25 Mar 2019 Story Environmental rights and governance

Helping enforcement catch up with environmental laws

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When Pakistani customs officers last year seized massive amounts of R-22 refrigerant—a powerful ozone-depleting substance and greenhouse gas—it showed how strong enforcement of environmental laws can make a real difference to protecting the planet.

In the largest seizure of its kind for Pakistan, customs authorities confiscated 18,000 kilograms of the refrigerant at Karachi Port in October 2018. The bust came when a customs officer, Rahmatullah Vistro, received a tip about the smuggling plans.

Vistro is one of many customs officers around the world who have received UN Environment training to identify ozone-depleting substances smuggled by methods such as misdeclaration and mislabelling—as was the case with this shipment.

Countries are phasing out hydrochlorofluorocarbons like R-22 under the Montreal Protocol, the treaty that protects the ozone layer. According to the latest Scientific Assessment of Ozone Depletion, stratospheric ozone has been recovering at a rate of 1 to 3 per cent per decade since 2000, thanks to actions taken under the Montreal Protocol.

R-22’s destructive impacts on the ozone layer are compounded by its huge global warming potential—over 1,800 times that of carbon dioxide. The greenhouse gas emissions from this shipment would have been equivalent to burning over 132,000,000 kilograms of coal.

Even so, demand for controlled substances is still high in some places where alternatives are expensive or don’t work as well at extremely high temperatures. The illegal trade in ozone depleting substances is worth almost US$70 million per year, according to the latest estimates.

Such successes show that enforcement of environmental laws is possible, even if it is not yet the norm. UN Environment’s first-ever global assessment of environmental rule of law, the result of exhaustive research throughout 2018, found weak enforcement to be a global trend that is exacerbating environmental threats, despite a 38-fold increase in environmental laws since 1972.

“This report solves the mystery of why problems such as pollution, declining biodiversity and climate change persist despite the proliferation of environmental laws in recent decades,” says David Boyd, United Nations Special Rapporteur on Human Rights and the Environment. “Unless the environmental rule of law is strengthened, even seemingly rigorous rules are destined to fail and the fundamental human right to a healthy environment will go unfulfilled.”

Strong institutions can enforce environmental laws and ensure more eff­ective management of natural resources. UN Environment works with countries to strengthen enforcement and compliance by promoting a rights-based approach to environmental management and by strengthening capacities to enforce legislation and combat violations.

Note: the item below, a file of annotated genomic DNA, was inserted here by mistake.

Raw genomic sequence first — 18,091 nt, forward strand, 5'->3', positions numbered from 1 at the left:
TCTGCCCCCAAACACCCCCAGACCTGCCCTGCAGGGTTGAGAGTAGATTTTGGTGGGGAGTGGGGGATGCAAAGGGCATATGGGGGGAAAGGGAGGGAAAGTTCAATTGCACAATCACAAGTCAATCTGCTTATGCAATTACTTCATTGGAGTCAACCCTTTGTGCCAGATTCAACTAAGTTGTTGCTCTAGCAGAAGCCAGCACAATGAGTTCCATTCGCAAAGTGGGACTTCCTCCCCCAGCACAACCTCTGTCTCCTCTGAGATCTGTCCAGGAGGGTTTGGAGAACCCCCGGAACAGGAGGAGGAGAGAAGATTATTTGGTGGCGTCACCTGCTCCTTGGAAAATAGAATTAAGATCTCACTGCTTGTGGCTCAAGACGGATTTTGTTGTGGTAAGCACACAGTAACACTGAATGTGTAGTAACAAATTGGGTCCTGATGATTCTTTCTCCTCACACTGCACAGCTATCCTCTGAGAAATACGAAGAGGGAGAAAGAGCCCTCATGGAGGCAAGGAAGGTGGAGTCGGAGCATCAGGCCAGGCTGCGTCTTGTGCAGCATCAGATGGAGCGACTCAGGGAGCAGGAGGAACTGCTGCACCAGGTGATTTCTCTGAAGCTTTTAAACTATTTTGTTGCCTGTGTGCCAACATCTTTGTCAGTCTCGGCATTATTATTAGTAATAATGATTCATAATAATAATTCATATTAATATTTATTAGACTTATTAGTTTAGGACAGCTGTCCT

“We have the machinery in the form of laws, regulations and agencies to govern our environment sustainably,” says Joyce Msuya, Acting Executive Director of UN Environment. “Political will is now critical to making sure our laws work for the planet.”

UN Environment works to build public support for the fight against environmental crime, thus encouraging governments and authorities to crack down through the laws already in place. For example, the Wild for Life campaign has mobilized millions of people in the fight against wildlife trafficking since its launch in May 2016. In 2018, the campaign’s advocacy helped bring greater protection for the snow leopard when the Government of Mongolia revoked mining licenses in Tost Nature Reserve.

UN Environment and partners also encourage further action through recognizing and awarding those who enforce laws.

For example, when a Thai court in 2018 sentenced wildlife kingpin Boonchai Bach, a 41-year-old Thai-Vietnamese national, to two years in prison for smuggling 11 kilograms of rhino horn, worth US$700,000, it was a major coup worthy of recognition. The team that delivered the evidence—the Thai Customs, the Royal Thai Police, and the Department of National Parks, Wildlife and Plant Conservation—received one of the Asia Environmental Enforcement Awards 2018 for their work.

“I just dream about how to achieve a big goal like this, to hit the top of the syndicate,” says Klairong Poonpoon, a director in the Wildlife Conservation Bureau of the Department of National Parks, Wildlife and Plant Conservation. “We wanted to do something that can have an impact on the region.”

 

Learn more about our work on environmental governance.

This article is part of a series of stories highlighting UN Environment’s work and published in the 2018 Annual Report.